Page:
Labour's Tax cut can work - Political Quote

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Monday, February 12, 2007

Labour's Tax cut can work

In Saturday's speech, Pat Rabbitte made a dramatic move on tax committing Labour in Government to cut the standard rate of tax by 2% points in the first two years of Government.

For some years now, income tax in Ireland has been structured around two rates. The lower or ‘standard’ rate and the higher rate. In 2007, a single person will pay tax at 20% on income up to €34,000, and tax at 41% on income over €34,000.


In his Budget speech last December, Brian Cowen reduced the higher rate of tax from 42% to 41%. He promised that if returned to Government after the election, Fianna Fáil and the PDs would cut the higher rate again to 40%.


In his conference speech on February 10th, Pat Rabbitte stated that, rather than reducing the higher rate, Labour would cut the standard rate from 20% to 18%.


At present, cutting the top rate of tax only benefits taxpayers who earn more than €34,000 (single person) and those who earn most benefit most. When the standard rate is cut, all taxpayers benefit. Those on lower and middle incomes gain most, as a proportion of their incomes.


The average industrial wage at present is about €32,000. It is likely to rise to just under €34000 by the end of 2007. So it is clear that the FF/PD tax plan gives nothing to workers on or below the average industrial wage.


But the big question must be an we afford it?


The Government this year ran a surplus of €2265m – so they were €5,190 million better off than expected in the Budget for that year. It is a normal part of the Budget process to include a tax package, to a greater or lesser extent – the income tax package in Budget 2006 cost just over €1250 million. This makes the 2% cut readily affordable.

18 comments:

el tom said...

Is this really such a great idea? Ireland already has one of the lowest tax burdens per capita and as a percentage of GDP in Europe... perhaps it would be more equitable to raise tax rates for the rich and use the growth to fund public services?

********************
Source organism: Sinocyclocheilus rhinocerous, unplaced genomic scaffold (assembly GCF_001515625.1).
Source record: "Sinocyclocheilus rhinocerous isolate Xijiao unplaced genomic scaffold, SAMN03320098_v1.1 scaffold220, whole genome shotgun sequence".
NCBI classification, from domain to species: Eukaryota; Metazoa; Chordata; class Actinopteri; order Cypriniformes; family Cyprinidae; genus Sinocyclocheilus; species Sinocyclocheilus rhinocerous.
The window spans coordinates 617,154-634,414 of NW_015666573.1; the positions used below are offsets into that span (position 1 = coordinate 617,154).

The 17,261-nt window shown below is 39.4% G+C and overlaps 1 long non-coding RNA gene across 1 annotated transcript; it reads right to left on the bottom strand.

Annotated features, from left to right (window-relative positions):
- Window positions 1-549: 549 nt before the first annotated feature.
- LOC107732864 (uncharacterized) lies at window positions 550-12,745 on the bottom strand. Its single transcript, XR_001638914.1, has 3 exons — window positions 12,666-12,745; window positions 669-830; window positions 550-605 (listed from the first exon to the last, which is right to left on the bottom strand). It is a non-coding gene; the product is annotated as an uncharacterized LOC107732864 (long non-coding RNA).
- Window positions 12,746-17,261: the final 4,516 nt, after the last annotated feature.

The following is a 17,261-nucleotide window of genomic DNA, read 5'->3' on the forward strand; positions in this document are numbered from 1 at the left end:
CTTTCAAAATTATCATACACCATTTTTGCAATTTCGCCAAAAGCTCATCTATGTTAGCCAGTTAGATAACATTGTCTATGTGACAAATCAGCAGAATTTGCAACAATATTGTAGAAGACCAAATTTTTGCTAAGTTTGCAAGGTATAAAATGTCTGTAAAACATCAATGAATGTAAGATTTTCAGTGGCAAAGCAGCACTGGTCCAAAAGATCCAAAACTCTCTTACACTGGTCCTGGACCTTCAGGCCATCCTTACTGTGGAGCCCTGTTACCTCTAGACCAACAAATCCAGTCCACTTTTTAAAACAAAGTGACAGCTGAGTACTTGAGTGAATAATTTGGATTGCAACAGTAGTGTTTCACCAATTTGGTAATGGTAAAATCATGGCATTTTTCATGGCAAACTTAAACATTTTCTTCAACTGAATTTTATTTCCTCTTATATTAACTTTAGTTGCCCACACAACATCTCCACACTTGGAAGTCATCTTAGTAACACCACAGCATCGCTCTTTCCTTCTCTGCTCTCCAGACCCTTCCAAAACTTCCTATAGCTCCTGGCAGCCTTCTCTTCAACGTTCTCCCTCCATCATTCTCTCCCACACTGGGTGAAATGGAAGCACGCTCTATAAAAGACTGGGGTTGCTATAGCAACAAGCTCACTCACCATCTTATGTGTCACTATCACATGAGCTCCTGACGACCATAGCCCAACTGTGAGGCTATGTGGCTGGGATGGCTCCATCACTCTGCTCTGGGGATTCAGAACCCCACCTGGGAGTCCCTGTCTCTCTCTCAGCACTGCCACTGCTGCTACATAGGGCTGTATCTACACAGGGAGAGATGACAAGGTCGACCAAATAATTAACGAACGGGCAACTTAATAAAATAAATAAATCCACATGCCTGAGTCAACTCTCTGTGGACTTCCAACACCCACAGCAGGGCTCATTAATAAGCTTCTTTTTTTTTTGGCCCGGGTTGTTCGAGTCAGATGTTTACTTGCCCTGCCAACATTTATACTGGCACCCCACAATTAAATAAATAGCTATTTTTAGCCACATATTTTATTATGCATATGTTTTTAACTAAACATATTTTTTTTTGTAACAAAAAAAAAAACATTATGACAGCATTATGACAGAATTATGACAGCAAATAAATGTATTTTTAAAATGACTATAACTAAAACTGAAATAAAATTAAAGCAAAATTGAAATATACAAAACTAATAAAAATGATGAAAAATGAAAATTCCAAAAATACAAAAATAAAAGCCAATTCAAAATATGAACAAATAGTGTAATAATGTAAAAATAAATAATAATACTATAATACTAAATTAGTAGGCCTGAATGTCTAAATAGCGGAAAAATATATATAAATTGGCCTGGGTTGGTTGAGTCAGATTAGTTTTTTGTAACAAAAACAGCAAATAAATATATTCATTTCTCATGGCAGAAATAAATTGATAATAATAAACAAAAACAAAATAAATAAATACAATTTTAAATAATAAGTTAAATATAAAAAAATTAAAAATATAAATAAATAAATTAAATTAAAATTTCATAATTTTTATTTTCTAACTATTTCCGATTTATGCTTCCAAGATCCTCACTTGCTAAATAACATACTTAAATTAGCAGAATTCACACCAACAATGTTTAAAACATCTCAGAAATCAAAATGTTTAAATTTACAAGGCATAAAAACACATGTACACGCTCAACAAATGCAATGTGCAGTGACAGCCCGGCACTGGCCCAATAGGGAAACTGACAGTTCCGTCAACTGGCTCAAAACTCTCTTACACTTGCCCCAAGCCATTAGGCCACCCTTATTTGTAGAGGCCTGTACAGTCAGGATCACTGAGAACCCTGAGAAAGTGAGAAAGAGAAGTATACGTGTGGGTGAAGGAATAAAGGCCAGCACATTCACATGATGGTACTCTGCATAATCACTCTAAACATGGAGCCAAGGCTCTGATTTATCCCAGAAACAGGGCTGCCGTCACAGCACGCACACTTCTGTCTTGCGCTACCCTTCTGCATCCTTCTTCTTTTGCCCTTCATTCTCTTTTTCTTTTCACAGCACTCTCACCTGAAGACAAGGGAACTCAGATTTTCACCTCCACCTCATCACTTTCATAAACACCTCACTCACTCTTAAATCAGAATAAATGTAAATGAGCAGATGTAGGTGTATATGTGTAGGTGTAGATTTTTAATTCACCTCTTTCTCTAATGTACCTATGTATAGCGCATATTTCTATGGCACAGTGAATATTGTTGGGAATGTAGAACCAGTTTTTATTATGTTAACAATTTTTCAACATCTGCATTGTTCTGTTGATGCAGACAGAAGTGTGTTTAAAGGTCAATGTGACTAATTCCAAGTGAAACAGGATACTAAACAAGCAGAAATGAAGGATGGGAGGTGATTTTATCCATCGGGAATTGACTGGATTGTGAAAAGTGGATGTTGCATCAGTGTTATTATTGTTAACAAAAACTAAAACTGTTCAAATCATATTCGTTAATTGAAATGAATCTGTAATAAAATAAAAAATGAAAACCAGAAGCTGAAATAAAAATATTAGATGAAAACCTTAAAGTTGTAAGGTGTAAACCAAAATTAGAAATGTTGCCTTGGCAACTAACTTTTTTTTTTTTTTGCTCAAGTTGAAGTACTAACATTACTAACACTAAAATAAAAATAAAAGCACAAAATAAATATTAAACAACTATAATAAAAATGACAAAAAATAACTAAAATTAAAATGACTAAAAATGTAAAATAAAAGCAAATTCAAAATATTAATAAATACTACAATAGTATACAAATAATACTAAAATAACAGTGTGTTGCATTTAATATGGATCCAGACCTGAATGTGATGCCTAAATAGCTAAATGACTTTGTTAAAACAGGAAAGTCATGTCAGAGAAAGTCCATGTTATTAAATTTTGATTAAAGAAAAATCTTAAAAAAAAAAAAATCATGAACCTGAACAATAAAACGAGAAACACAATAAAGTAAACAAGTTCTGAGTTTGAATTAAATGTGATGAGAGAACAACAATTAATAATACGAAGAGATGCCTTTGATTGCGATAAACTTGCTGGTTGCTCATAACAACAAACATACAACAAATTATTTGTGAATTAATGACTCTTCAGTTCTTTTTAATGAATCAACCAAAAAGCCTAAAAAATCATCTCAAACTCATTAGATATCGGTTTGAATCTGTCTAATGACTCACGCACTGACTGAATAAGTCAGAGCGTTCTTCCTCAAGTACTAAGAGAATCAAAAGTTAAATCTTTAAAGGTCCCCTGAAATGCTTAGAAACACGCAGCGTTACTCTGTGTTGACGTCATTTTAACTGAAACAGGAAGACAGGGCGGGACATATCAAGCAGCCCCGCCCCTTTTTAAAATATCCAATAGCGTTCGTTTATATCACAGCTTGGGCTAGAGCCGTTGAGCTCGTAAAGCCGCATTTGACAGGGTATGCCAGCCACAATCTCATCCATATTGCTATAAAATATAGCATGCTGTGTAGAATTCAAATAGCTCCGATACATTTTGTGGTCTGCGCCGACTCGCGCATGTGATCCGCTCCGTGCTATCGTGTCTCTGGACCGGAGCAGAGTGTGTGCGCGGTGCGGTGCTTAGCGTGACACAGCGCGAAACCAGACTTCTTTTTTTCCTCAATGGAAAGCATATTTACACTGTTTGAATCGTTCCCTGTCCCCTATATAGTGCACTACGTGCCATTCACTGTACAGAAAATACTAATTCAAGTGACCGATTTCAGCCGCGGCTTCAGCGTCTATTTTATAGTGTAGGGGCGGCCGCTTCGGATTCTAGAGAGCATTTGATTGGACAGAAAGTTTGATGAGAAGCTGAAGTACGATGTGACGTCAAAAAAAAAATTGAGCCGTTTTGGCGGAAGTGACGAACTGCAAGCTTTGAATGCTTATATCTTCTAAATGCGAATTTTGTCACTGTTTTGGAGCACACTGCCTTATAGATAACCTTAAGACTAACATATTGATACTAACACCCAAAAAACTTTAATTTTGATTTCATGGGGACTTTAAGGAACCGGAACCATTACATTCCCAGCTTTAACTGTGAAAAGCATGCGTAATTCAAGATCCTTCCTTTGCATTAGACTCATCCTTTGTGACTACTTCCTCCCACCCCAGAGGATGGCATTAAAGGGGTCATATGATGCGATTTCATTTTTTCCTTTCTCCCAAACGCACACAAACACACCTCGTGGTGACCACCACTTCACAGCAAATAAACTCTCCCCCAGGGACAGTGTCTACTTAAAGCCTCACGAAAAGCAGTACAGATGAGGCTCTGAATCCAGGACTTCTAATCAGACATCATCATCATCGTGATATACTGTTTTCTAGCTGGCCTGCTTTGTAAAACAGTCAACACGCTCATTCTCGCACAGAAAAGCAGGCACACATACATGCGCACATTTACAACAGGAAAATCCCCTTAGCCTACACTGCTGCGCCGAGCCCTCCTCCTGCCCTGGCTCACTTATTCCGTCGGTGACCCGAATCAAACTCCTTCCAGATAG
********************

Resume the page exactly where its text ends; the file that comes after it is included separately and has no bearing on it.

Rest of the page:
Or do you think that would represent to great a drag factor to growth?

Political Quote said...

I earn a lot less than the average industrial wage and I can tell you that this tax cut will mean a lot, an awful lot, to me and the likes of me.

We have one of the lowest tax systems yes but one of the highest in hidden taxes. For example electricity (which is state owned) has risen by 20%, 5 years ago it was the cheapest in EU now it is one of the most expensive.

Passports used to cost 30 now they are 75 etc etc. Our gov has been keeping direct taxes low but indirect taxes have risen.

The current gov are planning to cut the top rate of tax. This will only help the high earners. Labour are going to cut the lower rate and this will help everyone.

We have no need to raise taxes as we are swimming in money over here gov wise.

What we need is better management of the money not more tax rises.

Simon said...

If this was not a labour policy you would be against it. The 1 billion it costs could be used to finance housing, medical cards, education in disadvantaged areas. All stuff that has actually benefits. And the idea behind tax cuts is usually to stimulate the economy which this will do little. Indeed with the rise of inflation will probably get rid of this tax cut pretty soon.

Where as a measure such as a cut in VAT by 2% could bring down the price of living and reduce inflation some what.

As for electricity costs what are Labour going to do about that. Fire some over paid workers in the ESB. Privatise some power stations to let in competition. Upgrade the grid to allow competition. I don't think so. Use taxes to subsides electricty costs? So we pay electricty by stealth.

Political Quote said...

I can honestly say that I have never, ever opposed a reduction in the standard rate of tax!

I am surprised at your comments that tax cuts are only to stimulate the economy. Surely you believe that if the gov doesn't need the money it shouldn't take it out of our pockets?

There is plenty of money left over for all finance housing, medical cards, education in disadvantaged areas. In fact these issues are part of our Five Commitments.

As to electricity prices, under this gov they have risen from the lowest in europe to the highest.

Oil prices have driven the price up.

The gov are also artifically increasing the price of electricity to assist private companies to come into the market as they could not compete with the ESBs prices five years ago. So this is a case of privatisation increasing the price of electricity.

In the UK electricity prices are higher then they were before privatisation.

Don't give us the privatisation guff. You can't privatise utilities. It ends up costing more in subsidies then he does running them by state.

Simon said...

Surely you believe that if the gov doesn't need the money it shouldn't take it out of our pockets?
So you think we need no more spending on social inclusion measures fair enough.

In the UK electricity prices are higher then they were before privatisation.

yes and in the period 2000-2005 they had the greatest decrease in prices of any EU country. in a time of record oil prices. and even greater decrease then the largely nuclear French state monopoly.